One thing that I truly miss about living in England is visiting the public library. When I lived in York I would visit every couple of weeks after teaching English to international students, and while away an hour or so browsing the fiction aisles. Thousand of stories waiting to be read, countless worlds to be swept away in. York Central Library was warm, comforting and familiar. Heaven for bookworms like me.
Just as my Spanish is finally reaching a level where I feel ready to browse and borrow books from the public library in Valencia, we are in the middle of a pandemic. From what I understand from the website, this means that you have to request in advance to borrow books; therefore, no browsing. (I am not quite sure how browsing books in a library is so much more ‘dangerous’ than browsing and trying on clothes in a shop. It’s probably best not to get started on the ridiculous inconsistencies of pandemic norms….)
But anyway, I decided I’d visit the Bilblioteca Publica de Valencia and see what I could see. The grounds on Guillem del Castro are lovely, next to the MUVIM museum. There are various Roman columns standing around, mixed in with the ever-present palm trees. There’s a tiny Eighteenth Century chapel in the grounds, plus an imposing, Gothic gateway.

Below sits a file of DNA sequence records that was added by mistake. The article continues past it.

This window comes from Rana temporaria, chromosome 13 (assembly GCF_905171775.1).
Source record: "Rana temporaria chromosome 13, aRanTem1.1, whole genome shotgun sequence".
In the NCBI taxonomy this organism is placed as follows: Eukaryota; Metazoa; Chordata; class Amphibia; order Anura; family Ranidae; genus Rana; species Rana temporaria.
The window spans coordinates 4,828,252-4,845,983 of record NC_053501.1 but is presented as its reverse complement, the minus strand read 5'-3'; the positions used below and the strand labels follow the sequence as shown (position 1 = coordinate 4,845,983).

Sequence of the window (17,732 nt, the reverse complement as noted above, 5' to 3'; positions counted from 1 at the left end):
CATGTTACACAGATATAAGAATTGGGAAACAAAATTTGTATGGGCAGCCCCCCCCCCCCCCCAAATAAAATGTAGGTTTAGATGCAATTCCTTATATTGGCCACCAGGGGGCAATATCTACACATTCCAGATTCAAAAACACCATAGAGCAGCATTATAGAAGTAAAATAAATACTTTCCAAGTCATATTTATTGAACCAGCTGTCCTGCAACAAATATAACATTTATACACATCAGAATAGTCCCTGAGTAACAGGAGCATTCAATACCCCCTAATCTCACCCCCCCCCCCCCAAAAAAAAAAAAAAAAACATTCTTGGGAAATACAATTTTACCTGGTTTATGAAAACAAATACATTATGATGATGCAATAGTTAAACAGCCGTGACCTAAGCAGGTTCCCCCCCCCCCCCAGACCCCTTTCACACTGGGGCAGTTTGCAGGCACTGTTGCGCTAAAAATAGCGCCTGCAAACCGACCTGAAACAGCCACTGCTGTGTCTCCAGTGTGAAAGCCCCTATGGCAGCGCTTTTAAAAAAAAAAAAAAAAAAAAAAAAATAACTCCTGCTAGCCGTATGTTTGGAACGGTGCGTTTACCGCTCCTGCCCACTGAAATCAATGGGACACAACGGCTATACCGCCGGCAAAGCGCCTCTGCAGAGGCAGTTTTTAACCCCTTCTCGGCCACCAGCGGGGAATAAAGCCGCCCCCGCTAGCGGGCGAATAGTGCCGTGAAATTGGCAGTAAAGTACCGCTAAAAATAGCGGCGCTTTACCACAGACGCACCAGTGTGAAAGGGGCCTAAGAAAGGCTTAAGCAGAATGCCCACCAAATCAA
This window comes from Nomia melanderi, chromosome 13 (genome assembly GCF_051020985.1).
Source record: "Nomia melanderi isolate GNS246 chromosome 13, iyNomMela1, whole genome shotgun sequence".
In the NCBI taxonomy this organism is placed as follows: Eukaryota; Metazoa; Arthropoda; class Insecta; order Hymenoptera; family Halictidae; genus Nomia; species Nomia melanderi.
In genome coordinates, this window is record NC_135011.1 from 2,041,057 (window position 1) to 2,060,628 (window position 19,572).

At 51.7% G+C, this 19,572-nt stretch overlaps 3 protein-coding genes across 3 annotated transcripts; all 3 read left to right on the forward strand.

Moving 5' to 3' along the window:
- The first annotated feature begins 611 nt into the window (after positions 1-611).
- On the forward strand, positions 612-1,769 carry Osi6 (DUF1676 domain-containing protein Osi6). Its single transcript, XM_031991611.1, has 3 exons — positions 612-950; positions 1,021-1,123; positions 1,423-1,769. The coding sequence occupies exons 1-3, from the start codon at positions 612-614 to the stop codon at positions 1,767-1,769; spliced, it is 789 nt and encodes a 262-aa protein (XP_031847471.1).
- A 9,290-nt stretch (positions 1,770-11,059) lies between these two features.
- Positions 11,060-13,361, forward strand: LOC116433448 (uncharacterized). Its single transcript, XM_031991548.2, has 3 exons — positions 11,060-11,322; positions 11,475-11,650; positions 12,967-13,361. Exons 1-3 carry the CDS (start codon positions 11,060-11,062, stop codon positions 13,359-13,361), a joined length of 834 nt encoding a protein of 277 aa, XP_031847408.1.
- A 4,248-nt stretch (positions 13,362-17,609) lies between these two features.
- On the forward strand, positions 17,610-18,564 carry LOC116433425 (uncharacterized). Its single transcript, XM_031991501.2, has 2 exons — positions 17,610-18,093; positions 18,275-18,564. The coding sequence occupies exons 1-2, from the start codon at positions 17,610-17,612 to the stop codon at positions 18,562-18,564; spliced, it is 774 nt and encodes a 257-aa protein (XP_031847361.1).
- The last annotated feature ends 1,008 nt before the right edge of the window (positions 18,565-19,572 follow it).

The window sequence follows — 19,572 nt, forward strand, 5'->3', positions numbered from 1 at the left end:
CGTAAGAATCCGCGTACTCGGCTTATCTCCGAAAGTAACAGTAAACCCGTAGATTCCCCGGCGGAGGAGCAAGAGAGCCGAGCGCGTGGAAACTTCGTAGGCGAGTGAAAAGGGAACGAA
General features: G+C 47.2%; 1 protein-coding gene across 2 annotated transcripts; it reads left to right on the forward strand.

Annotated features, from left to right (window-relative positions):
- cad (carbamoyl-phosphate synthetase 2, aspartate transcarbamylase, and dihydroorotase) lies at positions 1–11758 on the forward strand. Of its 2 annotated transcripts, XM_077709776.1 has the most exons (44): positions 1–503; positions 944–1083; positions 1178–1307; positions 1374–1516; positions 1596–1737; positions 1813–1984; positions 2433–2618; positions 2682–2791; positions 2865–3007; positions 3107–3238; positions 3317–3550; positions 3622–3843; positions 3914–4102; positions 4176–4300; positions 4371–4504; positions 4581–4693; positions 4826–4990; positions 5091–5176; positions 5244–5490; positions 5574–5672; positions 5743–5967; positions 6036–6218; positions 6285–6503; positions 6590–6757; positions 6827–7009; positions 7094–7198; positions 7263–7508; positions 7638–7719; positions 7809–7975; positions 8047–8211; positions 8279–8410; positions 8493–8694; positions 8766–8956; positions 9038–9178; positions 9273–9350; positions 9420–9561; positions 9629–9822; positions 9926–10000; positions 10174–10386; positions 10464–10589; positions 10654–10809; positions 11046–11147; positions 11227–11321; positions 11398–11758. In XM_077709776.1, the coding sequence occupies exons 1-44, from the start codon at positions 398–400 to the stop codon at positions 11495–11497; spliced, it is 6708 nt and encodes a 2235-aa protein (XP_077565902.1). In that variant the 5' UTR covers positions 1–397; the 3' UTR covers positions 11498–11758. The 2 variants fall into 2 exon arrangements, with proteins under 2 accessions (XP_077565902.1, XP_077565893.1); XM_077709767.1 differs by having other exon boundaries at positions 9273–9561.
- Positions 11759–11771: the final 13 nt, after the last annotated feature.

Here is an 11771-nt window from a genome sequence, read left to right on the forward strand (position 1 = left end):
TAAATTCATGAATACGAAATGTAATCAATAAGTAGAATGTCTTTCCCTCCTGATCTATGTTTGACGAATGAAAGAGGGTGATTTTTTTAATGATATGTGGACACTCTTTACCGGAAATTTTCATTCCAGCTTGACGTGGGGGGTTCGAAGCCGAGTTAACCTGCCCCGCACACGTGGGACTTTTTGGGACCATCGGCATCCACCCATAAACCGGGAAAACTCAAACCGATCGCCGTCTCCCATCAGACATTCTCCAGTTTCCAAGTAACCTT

Apparently, the building in which the library is currently housed started out as a hospital to care for poor patients with mental health problems, known as The Hospital for the Poor Innocents. It was funded by Valencian merchants and was said to be the first asylum in Europe. In 1493 the hospital was extended and became The General Hospital of Valencia. This included the part you can now enter, which was constructed in the shape of a Greek Cross. It has two floors, one which was originally used for female patients and the other for male patients. Unfortunately, the hospital had to be rebuilt after a fire in 1547, so the Gothic portal is the only original part of the hospital complex remaining.
The interior of the library is impressive: columns line the transepts and at the central point is a domed ceiling. Unfortunately, all the books and other items are taped off. However, I snuck a few cheeky photos and dreamed of the days we’ll be able to browse and borrow the books freely.
If you haven’t been to this library, even the grounds are well worth a visit. A little bit of history right in the bustling centre of Valencia. And to tie in with my reference to York Central Library: this is located in the city centre, next to Museum Gardens. And right beside the library, at the entrance to Museum Gardens, is the remains of the undercroft from St Leonard’s Hospital. This is believed to have been the largest medieval hospital in the North of England. So you see, visit a library and get a page of real-life history, for free!